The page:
Susie and I met one of my friends (I actually have two!) at the Hacienda Vieja in Pendleton for dinner Monday night. We meet there almost every Monday.
We were discussing our mutual hobby of metal detecting, and he mentioned another activity he started enjoying this summer. He called it magnet fishing.
Since he is my friend, I already knew he had to be a little strange, but this sounded far out, even for him.
I decided to let him have his fun, so I asked him, “What is magnet fishing?” He proceeded to explain and even showed me photos.
Ron has other friends equally as weird as we are, and one of them showed him a small, round magnet attached by a carabiner to a long rope. Apparently, you stand on the railing of a bridge, or on the bank of a lake or pond, and throw the magnet out into the water. (Be sure to hang on to the other end of the rope.) Then, you slowly drag the magnet across the bottom and see what has attached to the magnet on the way back to you. Hopefully, it will be some kind of neat “treasure.” In all likelihood, it will probably be assorted trash.
Ron and his girlfriend, Deann, purchased one of these magnet kits from a metal detector dealer. The company that makes it is Brute Magnetics (www.brutemagnetics.com).
After it arrived, they spent a nice afternoon “fishing” with it. They began by just dropping it over the side of the bridge, pulling it to the top of the water to check for finds, then, moving over a bit and trying again. When they had cleaned out this area, Deann began throwing the magnet out further.
On several tries, Ron had to go wading to retrieve their new toy, which became caught on branches in the water.
When finished, they surveyed their finds: A highway post with a sign, a car wheel minus the tire, a bicycle, assorted nails, pieces of wire, unidentified metal scrap, a screwdriver and lots more. (Ron suggested carrying a large bucket to contain the smaller junk.)
Deann did pull in a find that looked like a coin. Since U.S. coins are not attracted to a magnet, they figured it was a washer or something.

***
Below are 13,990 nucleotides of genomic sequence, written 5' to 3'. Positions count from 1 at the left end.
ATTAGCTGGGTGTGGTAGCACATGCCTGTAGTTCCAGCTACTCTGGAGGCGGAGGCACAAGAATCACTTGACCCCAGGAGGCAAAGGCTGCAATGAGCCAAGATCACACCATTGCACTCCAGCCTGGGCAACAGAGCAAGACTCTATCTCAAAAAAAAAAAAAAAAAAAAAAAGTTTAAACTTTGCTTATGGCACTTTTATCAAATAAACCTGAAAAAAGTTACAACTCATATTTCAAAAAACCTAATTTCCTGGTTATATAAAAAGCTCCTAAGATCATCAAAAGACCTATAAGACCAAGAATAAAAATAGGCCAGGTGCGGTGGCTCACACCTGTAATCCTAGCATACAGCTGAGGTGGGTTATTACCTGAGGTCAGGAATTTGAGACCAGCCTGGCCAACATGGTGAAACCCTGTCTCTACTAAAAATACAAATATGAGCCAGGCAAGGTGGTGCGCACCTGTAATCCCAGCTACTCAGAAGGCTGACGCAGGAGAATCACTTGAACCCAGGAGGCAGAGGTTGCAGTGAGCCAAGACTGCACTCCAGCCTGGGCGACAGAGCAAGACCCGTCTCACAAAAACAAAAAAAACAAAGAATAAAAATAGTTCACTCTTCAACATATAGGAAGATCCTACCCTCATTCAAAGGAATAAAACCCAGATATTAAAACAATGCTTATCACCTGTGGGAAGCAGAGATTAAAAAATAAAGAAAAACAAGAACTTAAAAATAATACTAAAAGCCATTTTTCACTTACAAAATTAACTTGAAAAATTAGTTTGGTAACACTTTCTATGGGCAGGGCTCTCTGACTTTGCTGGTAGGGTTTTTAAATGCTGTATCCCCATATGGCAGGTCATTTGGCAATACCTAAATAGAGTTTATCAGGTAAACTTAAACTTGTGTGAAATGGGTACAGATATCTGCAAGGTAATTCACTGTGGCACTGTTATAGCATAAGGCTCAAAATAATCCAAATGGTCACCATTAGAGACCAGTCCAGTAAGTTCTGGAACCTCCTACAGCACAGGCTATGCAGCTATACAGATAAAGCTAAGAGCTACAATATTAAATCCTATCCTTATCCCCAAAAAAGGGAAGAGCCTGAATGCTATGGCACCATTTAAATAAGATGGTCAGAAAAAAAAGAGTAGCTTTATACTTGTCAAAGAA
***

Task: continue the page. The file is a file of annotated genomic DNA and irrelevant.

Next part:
After cleaning some of the black muck off, it WAS a coin! It turned out to be a Canadian nickel.
I decided I couldn’t let Ron outdo me on strange hobbies, so I asked him to order me two of those outfits. It came with a nice carrying case (about the size of an electric drill), the magnet, rope, carabiner, and a tube of thread lock to make sure the hook that screwed into the magnet didn’t come off. I was going to give our grandson, Benjamin, one and I would keep the other.
While waiting for my kits to arrive, I went to the website and looked at some of the finds made by other magnet fishermen. I was amazed at the quantity and variety of finds.
I enlarged some of the photos on the website to get a better look. I was hooked! (Or should I say attracted?)
The pictures included many assorted guns, tools, signs, knives and fishing lures. One guy found a deep sea reel with rod attached.
Chad, the owner of Brute Magnetics, found a 10-pound Parrott shell, which is a Civil War artillery shell.
Another user found a cannonball.
One attracted an antique pay phone with silver dimes still inside.
Bridges aren’t the only place to try using a magnet. I purchased a second, larger one after receiving the first two. Now, Susie and I will both have our own.
When we go fishing, we will be using them along the boat docks and fishing areas. I often use my metal detector in these spots, but the magnet will cover deeper areas and I don’t have to wade in cold water.
When we go to Canada, I hope to recover a lot of lost coins.
In Florida, I will use them in the surf.
Now, every time I drive across a bridge, I’m looking for a place to park my truck.
I haven’t gotten to try my magnets yet because of the cold. I don’t like playing in water when it’s below freezing outside.
Maybe in another month or two, I will be standing on a bridge throwing a magnet on a rope while others drive by thinking, “Look at that fool out there. I wonder what he is doing?”
Rich Creason is an award-winning outdoors and travel writer whose work has appeared in local, regional, national and international publications for 40 years. Born in Anderson, he is a graduate of Markleville High School. He lives in South Madison County with his wife, Susie. He may be contacted at [email protected]